Split Plot ANOVA: SPSS Output Omnibus Test: Interaction F(2, 66) = 5.652, p < .01, η2 = .129, power = .806 •  significant interaction exists between movies and sleep status •  proceed with simple main effects

Split Plot ANOVA: SPSS Output Omnibus Test: Within-Subjects Effects (Movie) F(2, 66) = 24.928, p < .001, η2 = .396, power = 1.000 •  significant main effect exists (at least two movie means differ significantly) •  proceed with post hoc tests (Tukey’s HSD)

Split Plot ANOVA: SPSS Output Omnibus Test: Between-Subjects Effects (Sleep Status) F(1, 38) = 0.405, ns, η2 = .011, power = .095 •  no significant main effect for sleep status exists •  no Tukey’s HSD post hoc tests required

Split Plot ANOVA: SPSS Output So far, we know: •  significant interaction between level of sleep and movie type •  significant within-subjects main effect for movie type •  non-significant between-subjects main effect for level of sleep Next steps: •  investigation of simple main effects for interaction •  post hoc tests (Tukey’s HSD) for main effect of movies

Split Plot ANOVA: Post Hoc Analyses

Split Plot ANOVA: Post Hoc Analyses Post Hoc for Main Effect: Within-Subjects (Repeated) Variable •  use POST HOC program to output qobtained values for all comparisons •  enter sphericity-assumed data, as you did in the repeated ANOVA unit •  no pooled error term needed (use error term from Test of Within-Subjects Effects table) Ghostbusters vs. Terminator Ghostbusters vs. Indiana Jones Terminator vs. Indiana Jones # of levels in factor q(3, 76) = 0.394, ns q(3, 76) = 8.827, p < .01 q(3, 76) = 8.433, p < .01 sphericity assumed dferror *critical values found using online calculator: http://vassarstats.net/tabs.html critical values: .05 = 3.39 .01 = 4.25

Split Plot ANOVA: Post Hoc Analyses Post Hoc for Main Effect: Between-Subjects (Non-Repeated) Variable •  not needed in our investigation due to non-significant test of main effects •  had test of main effects been significant: would still not have been necessary because we only have to levels defining our between-subjects variable (immediately would known which two means differ significantly) Had we had a significant main effect for a between-subjects variable with 3+ levels:  proceed with post hoc tests using POSTHOC program  enter the means outputted via the “Explore” analysis  do not request a pooled error term  enter the Mean Square and df for error found in the “Tests of Between Subjects Effects” table  compare outputted q-obtained values to q-critical values to determine significance q(df1, df2) = obtained value # of levels in factor dferror from “Tests of Between-Subjects Effects” table *critical values found using online calculator: http://vassarstats.net/tabs.html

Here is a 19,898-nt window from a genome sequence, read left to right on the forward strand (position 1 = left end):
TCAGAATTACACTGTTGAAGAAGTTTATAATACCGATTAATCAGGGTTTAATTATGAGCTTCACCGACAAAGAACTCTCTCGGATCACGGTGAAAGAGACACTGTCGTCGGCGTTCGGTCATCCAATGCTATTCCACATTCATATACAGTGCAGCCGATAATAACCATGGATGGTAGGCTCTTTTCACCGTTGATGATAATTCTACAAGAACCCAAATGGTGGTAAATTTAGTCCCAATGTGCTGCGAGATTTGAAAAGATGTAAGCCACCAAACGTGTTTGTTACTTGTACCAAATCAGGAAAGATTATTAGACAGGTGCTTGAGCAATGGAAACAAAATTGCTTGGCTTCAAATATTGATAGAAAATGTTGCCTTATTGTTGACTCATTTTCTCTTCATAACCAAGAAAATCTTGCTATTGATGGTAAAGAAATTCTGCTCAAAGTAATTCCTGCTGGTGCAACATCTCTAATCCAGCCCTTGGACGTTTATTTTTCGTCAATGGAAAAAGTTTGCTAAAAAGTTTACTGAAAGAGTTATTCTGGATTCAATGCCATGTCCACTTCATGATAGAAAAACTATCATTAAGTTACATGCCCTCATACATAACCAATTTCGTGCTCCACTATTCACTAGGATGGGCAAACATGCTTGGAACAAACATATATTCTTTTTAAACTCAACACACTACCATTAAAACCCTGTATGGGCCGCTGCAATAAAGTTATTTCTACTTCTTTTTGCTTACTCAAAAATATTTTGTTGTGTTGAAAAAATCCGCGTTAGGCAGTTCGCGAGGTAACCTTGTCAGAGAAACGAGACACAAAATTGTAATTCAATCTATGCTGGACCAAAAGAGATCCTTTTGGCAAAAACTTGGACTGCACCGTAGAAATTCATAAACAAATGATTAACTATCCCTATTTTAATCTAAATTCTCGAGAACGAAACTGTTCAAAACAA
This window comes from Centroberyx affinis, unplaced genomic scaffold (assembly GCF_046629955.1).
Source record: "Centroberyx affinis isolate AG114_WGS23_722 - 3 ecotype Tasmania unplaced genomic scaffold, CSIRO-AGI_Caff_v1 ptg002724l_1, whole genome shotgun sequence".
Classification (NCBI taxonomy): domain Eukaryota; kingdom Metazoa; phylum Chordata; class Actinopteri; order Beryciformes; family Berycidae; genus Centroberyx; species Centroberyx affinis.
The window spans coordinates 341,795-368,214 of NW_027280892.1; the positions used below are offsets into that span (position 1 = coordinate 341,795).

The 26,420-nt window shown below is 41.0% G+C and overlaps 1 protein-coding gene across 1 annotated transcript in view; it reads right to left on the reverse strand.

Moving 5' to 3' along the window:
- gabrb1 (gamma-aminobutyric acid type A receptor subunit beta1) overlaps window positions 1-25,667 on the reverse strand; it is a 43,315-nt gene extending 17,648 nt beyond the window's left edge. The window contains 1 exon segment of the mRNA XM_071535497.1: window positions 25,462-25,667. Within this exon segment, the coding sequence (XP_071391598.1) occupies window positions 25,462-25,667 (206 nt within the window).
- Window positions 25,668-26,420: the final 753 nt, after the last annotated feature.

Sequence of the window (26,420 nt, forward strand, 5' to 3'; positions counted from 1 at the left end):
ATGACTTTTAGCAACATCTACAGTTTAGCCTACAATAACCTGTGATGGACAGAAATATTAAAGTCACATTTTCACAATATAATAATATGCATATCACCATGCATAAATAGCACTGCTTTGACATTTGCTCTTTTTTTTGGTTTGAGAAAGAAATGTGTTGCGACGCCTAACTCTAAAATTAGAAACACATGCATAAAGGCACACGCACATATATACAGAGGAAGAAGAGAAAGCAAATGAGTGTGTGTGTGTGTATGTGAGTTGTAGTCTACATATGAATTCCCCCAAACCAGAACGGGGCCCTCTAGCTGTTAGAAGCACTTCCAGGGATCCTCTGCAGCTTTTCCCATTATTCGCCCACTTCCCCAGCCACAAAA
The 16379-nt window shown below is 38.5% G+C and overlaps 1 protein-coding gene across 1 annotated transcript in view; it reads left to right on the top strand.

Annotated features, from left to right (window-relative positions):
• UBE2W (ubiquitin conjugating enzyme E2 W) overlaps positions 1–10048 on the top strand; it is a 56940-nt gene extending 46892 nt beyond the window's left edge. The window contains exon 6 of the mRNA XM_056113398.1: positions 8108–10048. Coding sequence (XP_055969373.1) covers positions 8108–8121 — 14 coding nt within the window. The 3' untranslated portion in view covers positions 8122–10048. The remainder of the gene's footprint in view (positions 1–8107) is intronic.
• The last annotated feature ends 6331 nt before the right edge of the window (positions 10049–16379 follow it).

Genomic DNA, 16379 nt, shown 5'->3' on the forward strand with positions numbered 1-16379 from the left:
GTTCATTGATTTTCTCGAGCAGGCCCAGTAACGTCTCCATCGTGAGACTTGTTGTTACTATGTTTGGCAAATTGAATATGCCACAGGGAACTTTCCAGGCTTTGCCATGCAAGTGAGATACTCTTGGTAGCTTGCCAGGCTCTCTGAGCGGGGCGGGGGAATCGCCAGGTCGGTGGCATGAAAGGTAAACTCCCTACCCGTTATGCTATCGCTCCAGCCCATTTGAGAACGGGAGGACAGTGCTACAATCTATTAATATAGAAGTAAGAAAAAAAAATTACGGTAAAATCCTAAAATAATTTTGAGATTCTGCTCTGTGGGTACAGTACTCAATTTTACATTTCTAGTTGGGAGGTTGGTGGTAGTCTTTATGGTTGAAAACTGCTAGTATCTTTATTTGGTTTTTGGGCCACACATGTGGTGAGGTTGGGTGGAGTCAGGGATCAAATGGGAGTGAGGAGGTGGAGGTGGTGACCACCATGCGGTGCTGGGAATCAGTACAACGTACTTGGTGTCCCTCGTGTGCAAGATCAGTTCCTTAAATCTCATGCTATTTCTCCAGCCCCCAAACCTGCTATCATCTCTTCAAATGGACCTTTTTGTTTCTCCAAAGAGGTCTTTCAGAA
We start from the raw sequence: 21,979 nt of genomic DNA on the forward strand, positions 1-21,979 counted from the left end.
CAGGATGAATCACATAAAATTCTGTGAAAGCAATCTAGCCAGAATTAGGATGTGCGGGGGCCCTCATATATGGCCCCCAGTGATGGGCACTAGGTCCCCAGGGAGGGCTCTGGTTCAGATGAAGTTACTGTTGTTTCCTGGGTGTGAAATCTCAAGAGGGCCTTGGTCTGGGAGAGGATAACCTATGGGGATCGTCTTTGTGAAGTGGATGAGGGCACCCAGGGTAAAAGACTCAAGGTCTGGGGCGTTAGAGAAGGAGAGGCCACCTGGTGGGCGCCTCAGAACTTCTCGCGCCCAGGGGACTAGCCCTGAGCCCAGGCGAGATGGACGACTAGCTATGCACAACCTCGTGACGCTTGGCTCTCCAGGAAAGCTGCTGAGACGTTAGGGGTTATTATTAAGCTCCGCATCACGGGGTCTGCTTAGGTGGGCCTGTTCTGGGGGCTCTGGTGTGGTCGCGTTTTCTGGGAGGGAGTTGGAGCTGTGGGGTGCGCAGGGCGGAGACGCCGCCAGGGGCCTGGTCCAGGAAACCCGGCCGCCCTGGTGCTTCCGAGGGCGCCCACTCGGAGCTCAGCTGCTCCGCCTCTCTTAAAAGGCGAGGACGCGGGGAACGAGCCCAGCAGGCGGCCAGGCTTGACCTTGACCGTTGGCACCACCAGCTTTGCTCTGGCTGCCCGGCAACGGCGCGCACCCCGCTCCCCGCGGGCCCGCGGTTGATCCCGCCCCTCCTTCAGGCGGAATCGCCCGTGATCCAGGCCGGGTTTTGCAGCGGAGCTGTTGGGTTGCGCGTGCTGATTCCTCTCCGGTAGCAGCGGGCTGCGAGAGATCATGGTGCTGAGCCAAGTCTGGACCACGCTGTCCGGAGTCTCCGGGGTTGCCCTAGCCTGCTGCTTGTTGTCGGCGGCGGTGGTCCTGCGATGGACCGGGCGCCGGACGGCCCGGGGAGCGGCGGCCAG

Split Plot ANOVA: Post Hoc Analyses Interaction 1: Simple Main Effects of Movie at Each Level of Sleep i.e. simple main effects of within-subjects factor at each level of between-subjects factor Mean Amusement Rating 5 4 3 2 1 0 Sleep deprived Lots of Sleep Sleep Status

Split Plot ANOVA: Post Hoc Analyses Interaction 1: Simple Main Effects of Movie at Each Level of Sleep Step 1: Run a MANOVA using the syntax option in SPSS levels of within-subjects factor (movie) name of within-subjects factor (number of levels) *syntax has been given to you for your assignment between-subjects factor (sleep) with coding comparing means of within-subject factor (movie) at first level of sleep-status (sleep-deprived)

Split Plot ANOVA: Post Hoc Analyses Interaction 1: Simple Main Effects of Movie at Each Level of Sleep Reading the very bottom table of the MANOVA output… movies at sleep-deprived: F(2, 76) = 27.13, p < .001 movies at tons-of-sleep: F(2, 76) = 3.45, p < .05 at least two movie means differ significantly at each sleep level  proceed with Tukey’s HSD to pinpoint differences

Split Plot ANOVA: Post Hoc Analyses Interaction 1: Simple Main Effects of Movie at Each Level of Sleep Step 2: follow up with separate Tukey’s HSD analyses of condition means using the POSTHOC program (sphericity assumed values, no pooled error term) Sleep Deprived: G vs. T: q(3, 76) = 0.724, ns G vs. I: q(3, 76) = 9.418, p < .01 T vs. I: q(3, 76) = 8.694, p < .01 Sleep Affluent: G vs. T: q(3, 76) = 0.111, ns G vs. I: q(3, 76) = 3.176, ns T vs. I: q(3, 76) = 3.288, ns # levels in withinsubjects factor dferror •  use sphericity assumed Mean Square and df values for error from the “Tests of Within-Subjects Effects” table •  critical values found using online calculator: http://vassarstats.net/tabs.html